There’s a saying that if you’ve met an autistic person, you’ve met one autistic person. It’s a way to explain the heterogeneity of the condition: no two autistic people necessarily are alike in their autisticness. Hell, sometimes no one autistic person necessarily is like themselves in their autisticness from one day to the next.

Being autistic is tricksy like that.

Then there’s someone like author Dina Nayeri, whose piece for Time on police interrogations and what’s known as the Reid Technique shows she’s clearly never has heard this saying.

On display here is much that’s wrong in our justice system: In America, interrogators can claim to have evidence they don’t have; they can offer phantom leniency, even present fake evidence—made-up charts and scans and lie detector tests. Interrogators can make the suspect believe that confessing is their best option. To an autistic person such as Ledford, for whom only the literal exists, fake evidence in the hands of a police investigator is unfathomable. Without explicit training, anyone on the autism spectrum would similarly break.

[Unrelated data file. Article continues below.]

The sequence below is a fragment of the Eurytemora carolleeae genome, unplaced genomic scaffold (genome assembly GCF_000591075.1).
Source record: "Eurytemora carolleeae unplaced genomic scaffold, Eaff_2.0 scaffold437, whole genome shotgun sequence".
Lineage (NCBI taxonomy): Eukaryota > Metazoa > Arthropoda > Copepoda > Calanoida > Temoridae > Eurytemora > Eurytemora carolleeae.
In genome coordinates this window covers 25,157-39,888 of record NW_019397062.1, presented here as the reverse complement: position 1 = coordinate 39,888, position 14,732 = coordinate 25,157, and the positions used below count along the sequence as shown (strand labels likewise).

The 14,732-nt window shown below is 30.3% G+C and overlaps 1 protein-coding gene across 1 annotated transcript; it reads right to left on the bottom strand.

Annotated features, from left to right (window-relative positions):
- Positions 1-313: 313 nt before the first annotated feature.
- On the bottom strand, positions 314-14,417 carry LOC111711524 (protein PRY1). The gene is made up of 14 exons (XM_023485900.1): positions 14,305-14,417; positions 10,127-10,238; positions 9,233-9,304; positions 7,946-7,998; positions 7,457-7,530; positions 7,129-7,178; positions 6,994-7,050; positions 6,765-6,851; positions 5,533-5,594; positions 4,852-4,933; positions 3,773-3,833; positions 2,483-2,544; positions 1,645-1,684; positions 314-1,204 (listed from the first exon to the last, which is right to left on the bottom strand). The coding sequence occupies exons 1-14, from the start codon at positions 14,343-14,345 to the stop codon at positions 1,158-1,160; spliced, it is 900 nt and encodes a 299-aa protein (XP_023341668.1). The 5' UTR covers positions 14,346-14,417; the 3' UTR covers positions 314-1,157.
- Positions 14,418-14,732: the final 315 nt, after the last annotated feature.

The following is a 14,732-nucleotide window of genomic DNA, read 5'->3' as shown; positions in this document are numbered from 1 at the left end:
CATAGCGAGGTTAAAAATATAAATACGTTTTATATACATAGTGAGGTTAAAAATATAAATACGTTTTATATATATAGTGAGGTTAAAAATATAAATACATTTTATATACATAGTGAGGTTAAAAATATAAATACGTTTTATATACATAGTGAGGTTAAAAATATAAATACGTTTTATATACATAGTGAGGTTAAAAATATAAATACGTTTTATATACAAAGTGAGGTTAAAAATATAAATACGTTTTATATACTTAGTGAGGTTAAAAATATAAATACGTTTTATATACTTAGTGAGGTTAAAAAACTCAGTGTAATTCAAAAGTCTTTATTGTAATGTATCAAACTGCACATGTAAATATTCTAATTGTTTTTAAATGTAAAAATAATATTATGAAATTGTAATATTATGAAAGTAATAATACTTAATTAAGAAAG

Emphasis added. What’s surely unfathomable here, although sadly unsurprising, is that anyone in 2023 could write a sentence like that with a straight face, and an editor let it pass unquestioned.

There’s an early sign here that Nayeri might be using autism as an attention-grabber.

Ledford is autistic. He has been diagnosed by a University of Virginia Clinical and Forensic Psychologist as being “in the autistic spectrum or [having] a severe nonverbal learning disorder.”

Look at those two sentences: one is a flat, no-nonsense declarative, the other nonetheless immediately confessed that he might not be autistic after all. These are the sentences that had me on alert for the rest of the piece.

Autism isn’t there for you to use as an exciting hook, but even if it were it also isn’t there to be used to paint all autistics monolithically. Nayeri elsewhere claims autism in her family and even possibly in herself but her writing for Time doesn’t appear to reflect any real understanding of it.

The sad thing here is that police abuses are real and the Reid Technique is both a sham and a shame, but when a writer gets wrong things that I actually know something about, it makes it more difficult for me trust anything else they say.